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Brendan Rodgers in Hillsborough plea

Liverpool manager Brendan Rodgers has joined the UK police watchdog in appealing for fans present at the 1989 Hillsborough disaster to help a new investigation.

New inquests into the Hillsborough disaster will begin on March 31, 2014.
The IPCC want witnesses of the Hillsborough disaster to come forward.

Usher: Patience needed

The Independent Police Complaints Commission (IPCC) put out a plea for witnesses on Wednesday as it examines police conduct in the aftermath of the tragedy with a view to bringing possible criminal charges.

Some 96 Liverpool supporters were crushed to death in an over-crowded section of terracing at the FA Cup semi-final between Liverpool and Nottingham Forest, played at Sheffield Wednesday’s Hillsborough ground on April 15, 1989.

Around 12,000 fans gave evidence to West Midlands Police as part of an original investigation into the tragedy 24 years ago.

But the IPCC has unearthed discrepancies between that evidence and other statements that appear to have come from the same supporters.

An independent report published last September found that 164 police statements had been altered after the disaster -- 116 of which were changed to remove negative comments about the policing of the match.

The IPCC wants to establish whether fan statements have also been tampered with.

Rodgers said: “I would ask all the supporters who gave those witness statements to get in touch with the IPCC.

“You’ve also got, on our club website, an opportunity for supporters to be directed on the right route.

“It’s so important, this year. It’s very important for the families of all the victims of Hillsborough -- for their fight for justice.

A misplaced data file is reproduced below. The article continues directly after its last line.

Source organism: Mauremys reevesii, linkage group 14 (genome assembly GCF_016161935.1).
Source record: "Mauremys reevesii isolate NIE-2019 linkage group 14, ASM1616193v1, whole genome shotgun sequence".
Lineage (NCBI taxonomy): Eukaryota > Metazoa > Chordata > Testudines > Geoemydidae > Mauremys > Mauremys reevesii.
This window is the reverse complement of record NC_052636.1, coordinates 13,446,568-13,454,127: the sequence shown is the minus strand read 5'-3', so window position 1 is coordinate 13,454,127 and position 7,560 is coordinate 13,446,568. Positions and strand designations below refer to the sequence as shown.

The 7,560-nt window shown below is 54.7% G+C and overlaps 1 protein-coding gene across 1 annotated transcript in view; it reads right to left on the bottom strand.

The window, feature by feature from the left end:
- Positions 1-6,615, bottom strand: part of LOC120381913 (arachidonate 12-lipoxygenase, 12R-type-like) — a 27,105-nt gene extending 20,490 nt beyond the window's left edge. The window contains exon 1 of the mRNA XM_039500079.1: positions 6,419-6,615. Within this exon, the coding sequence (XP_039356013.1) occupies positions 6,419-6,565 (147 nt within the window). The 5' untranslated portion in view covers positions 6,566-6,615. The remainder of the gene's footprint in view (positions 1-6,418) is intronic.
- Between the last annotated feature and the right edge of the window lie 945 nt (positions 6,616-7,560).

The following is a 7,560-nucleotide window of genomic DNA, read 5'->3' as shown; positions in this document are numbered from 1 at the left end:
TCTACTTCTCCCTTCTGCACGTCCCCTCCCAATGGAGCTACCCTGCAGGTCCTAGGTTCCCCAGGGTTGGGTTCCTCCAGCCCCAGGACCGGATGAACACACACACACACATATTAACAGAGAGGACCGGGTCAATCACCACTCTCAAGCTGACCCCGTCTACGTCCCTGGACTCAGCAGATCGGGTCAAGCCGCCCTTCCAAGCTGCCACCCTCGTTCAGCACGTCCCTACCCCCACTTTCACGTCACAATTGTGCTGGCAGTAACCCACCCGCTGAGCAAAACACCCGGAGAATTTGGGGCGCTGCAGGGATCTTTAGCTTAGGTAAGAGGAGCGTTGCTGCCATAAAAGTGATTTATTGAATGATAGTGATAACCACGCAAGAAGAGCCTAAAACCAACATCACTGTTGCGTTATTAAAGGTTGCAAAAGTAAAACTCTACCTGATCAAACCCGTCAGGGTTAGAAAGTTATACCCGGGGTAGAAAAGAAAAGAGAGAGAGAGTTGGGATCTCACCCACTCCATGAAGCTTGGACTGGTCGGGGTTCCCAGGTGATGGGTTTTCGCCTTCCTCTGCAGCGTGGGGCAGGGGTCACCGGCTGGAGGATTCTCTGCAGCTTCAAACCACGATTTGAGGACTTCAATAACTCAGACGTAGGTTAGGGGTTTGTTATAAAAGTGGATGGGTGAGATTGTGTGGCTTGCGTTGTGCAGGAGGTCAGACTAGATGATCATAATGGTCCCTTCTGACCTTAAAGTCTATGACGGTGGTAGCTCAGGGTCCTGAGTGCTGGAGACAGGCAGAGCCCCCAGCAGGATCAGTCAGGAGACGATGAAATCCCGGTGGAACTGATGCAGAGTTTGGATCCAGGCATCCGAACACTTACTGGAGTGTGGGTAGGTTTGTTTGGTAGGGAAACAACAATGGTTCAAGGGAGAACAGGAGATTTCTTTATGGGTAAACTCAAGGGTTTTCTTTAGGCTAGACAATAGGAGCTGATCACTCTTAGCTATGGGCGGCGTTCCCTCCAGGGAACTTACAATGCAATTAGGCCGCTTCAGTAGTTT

“If we can get all those statements in, I know people will be reliving difficult memories, but it’s something that will continue their fight for justice.”

The West Midlands force took the fan statements in 1989 after being appointed to look into the way that South Yorkshire Police handled the Hillsborough disaster.

No individuals or organisations were prosecuted as a result of that original inquiry, but the Hillsborough Independent Panel report, which came out 12 months ago, highlighted a cover-up by the police and emergency services, while exonerating fans of any blame.

Since then, the victims’ original inquest verdicts of accidental death have been quashed, while two separate investigations have been set up to examine the conduct of the police and emergency services.

The IPCC is examining police conduct in the aftermath of the Hillsborough disaster. A second investigation, focusing on possible criminal behaviour by any people or bodies with responsibility for fan safety at Hillsborough, is being headed up by former Durham chief constable Jon Stoddart.


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